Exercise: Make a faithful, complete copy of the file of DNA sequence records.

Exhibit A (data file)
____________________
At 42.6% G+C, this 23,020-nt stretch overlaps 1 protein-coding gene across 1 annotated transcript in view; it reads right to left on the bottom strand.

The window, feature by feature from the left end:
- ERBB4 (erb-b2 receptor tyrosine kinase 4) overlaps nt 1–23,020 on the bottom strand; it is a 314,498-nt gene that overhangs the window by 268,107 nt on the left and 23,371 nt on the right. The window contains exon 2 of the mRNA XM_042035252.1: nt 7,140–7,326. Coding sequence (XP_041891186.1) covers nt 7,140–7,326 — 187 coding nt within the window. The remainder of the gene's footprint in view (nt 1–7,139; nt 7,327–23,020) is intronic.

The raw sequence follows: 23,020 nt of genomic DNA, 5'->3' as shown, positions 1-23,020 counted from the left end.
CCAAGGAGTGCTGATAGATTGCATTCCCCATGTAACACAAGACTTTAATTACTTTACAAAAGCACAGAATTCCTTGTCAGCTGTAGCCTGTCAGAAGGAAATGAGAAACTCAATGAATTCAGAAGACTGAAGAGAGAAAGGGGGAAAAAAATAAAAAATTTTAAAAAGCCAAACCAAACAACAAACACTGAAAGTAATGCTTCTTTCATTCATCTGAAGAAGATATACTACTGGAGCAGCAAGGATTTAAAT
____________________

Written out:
At 42.6% G+C, this 23,020-nt stretch overlaps 1 protein-coding gene across 1 annotated transcript in view; it reads right to left on the bottom strand.

The window, feature by feature from the left end:
- ERBB4 (erb-b2 receptor tyrosine kinase 4) overlaps nt 1–23,020 on the bottom strand; it is a 314,498-nt gene that overhangs the window by 268,107 nt on the left and 23,371 nt on the right. The window contains exon 2 of the mRNA XM_042035252.1: nt 7,140–7,326. Coding sequence (XP_041891186.1) covers nt 7,140–7,326 — 187 coding nt within the window. The remainder of the gene's footprint in view (nt 1–7,139; nt 7,327–23,020) is intronic.

The raw sequence follows: 23,020 nt of genomic DNA, 5'->3' as shown, positions 1-23,020 counted from the left end.
CCAAGGAGTGCTGATAGATTGCATTCCCCATGTAACACAAGACTTTAATTACTTTACAAAAGCACAGAATTCCTTGTCAGCTGTAGCCTGTCAGAAGGAAATGAGAAACTCAATGAATTCAGAAGACTGAAGAGAGAAAGGGGGAAAAAAATAAAAAATTTTAAAAAGCCAAACCAAACAACAAACACTGAAAGTAATGCTTCTTTCATTCATCTGAAGAAGATATACTACTGGAGCAGCAAGGATTTAAAT